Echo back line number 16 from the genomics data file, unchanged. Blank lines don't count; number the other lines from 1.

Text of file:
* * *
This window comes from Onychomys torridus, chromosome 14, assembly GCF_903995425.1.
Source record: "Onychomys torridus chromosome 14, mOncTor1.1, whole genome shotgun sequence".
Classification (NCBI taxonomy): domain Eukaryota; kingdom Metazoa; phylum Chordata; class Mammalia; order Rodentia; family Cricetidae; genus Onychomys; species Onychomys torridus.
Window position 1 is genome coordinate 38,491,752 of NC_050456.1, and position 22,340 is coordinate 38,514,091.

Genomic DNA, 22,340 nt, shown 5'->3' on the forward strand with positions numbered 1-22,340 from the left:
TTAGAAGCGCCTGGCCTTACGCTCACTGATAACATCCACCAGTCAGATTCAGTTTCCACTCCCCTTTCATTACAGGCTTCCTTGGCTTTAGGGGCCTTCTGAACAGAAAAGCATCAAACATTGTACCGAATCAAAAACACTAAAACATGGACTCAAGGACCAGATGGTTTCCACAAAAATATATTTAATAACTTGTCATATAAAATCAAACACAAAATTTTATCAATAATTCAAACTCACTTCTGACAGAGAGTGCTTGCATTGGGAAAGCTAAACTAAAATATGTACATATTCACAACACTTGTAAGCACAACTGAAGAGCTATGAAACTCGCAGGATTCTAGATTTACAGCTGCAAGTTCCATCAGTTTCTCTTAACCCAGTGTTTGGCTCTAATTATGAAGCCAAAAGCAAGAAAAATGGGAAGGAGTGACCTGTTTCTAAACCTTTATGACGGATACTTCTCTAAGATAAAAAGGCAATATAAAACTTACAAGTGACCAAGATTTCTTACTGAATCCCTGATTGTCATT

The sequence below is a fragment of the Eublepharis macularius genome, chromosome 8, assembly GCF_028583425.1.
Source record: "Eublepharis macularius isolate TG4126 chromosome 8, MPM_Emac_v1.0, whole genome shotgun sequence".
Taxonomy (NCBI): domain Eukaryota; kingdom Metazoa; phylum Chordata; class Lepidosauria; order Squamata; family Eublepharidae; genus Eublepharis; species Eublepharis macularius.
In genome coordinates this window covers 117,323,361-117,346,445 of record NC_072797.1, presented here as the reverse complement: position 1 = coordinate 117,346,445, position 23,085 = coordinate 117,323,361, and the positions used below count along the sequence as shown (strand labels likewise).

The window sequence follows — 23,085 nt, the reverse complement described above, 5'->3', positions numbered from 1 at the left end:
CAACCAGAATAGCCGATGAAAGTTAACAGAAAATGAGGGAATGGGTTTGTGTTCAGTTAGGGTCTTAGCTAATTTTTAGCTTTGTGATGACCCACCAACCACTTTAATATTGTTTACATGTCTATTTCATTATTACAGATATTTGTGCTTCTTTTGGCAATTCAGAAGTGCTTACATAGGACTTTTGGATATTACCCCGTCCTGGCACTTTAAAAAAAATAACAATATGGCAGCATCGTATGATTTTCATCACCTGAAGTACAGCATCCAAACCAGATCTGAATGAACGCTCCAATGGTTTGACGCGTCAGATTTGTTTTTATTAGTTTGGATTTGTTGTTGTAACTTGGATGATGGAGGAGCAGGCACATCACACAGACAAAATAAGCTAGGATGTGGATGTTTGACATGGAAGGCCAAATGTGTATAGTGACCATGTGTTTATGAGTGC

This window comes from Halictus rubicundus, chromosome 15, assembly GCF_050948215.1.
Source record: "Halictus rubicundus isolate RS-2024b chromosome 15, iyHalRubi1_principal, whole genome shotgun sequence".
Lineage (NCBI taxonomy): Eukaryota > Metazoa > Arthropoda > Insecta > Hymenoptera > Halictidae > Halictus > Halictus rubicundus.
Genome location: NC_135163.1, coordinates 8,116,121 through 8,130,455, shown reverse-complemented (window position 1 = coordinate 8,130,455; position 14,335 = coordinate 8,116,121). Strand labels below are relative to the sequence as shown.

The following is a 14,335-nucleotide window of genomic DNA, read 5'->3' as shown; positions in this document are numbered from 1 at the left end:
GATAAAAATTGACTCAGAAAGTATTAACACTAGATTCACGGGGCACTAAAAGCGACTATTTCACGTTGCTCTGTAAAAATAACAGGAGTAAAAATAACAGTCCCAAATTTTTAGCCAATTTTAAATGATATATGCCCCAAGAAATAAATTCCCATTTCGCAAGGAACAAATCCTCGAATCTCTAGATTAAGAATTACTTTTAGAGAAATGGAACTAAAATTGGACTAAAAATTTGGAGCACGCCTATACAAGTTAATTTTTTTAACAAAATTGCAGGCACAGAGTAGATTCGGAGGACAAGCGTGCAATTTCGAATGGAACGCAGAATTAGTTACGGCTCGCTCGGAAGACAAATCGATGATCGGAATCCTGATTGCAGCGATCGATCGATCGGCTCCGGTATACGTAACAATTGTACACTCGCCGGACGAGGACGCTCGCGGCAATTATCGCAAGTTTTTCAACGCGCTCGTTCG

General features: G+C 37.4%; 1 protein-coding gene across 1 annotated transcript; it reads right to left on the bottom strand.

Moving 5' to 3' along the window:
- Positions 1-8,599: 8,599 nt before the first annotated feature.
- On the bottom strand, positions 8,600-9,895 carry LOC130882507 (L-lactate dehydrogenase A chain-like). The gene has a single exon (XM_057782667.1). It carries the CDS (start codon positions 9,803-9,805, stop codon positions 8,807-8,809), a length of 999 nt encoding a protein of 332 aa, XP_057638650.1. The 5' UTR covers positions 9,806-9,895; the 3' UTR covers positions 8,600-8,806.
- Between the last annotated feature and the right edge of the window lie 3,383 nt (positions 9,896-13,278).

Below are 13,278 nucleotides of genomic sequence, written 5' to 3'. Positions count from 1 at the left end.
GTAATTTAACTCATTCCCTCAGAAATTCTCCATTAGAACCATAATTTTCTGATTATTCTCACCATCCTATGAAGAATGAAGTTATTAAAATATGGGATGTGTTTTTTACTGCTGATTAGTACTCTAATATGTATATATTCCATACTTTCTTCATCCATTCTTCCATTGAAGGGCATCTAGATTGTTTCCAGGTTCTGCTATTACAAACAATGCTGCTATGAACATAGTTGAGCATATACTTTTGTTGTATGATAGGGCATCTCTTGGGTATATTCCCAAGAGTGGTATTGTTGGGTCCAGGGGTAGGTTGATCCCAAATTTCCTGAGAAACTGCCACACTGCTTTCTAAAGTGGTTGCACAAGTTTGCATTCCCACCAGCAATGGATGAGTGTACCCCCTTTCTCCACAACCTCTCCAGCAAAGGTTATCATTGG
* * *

Genome location: NC_135163.1, coordinates 8,116,121 through 8,130,455, shown reverse-complemented (window position 1 = coordinate 8,130,455; position 14,335 = coordinate 8,116,121). Strand labels below are relative to the sequence as shown.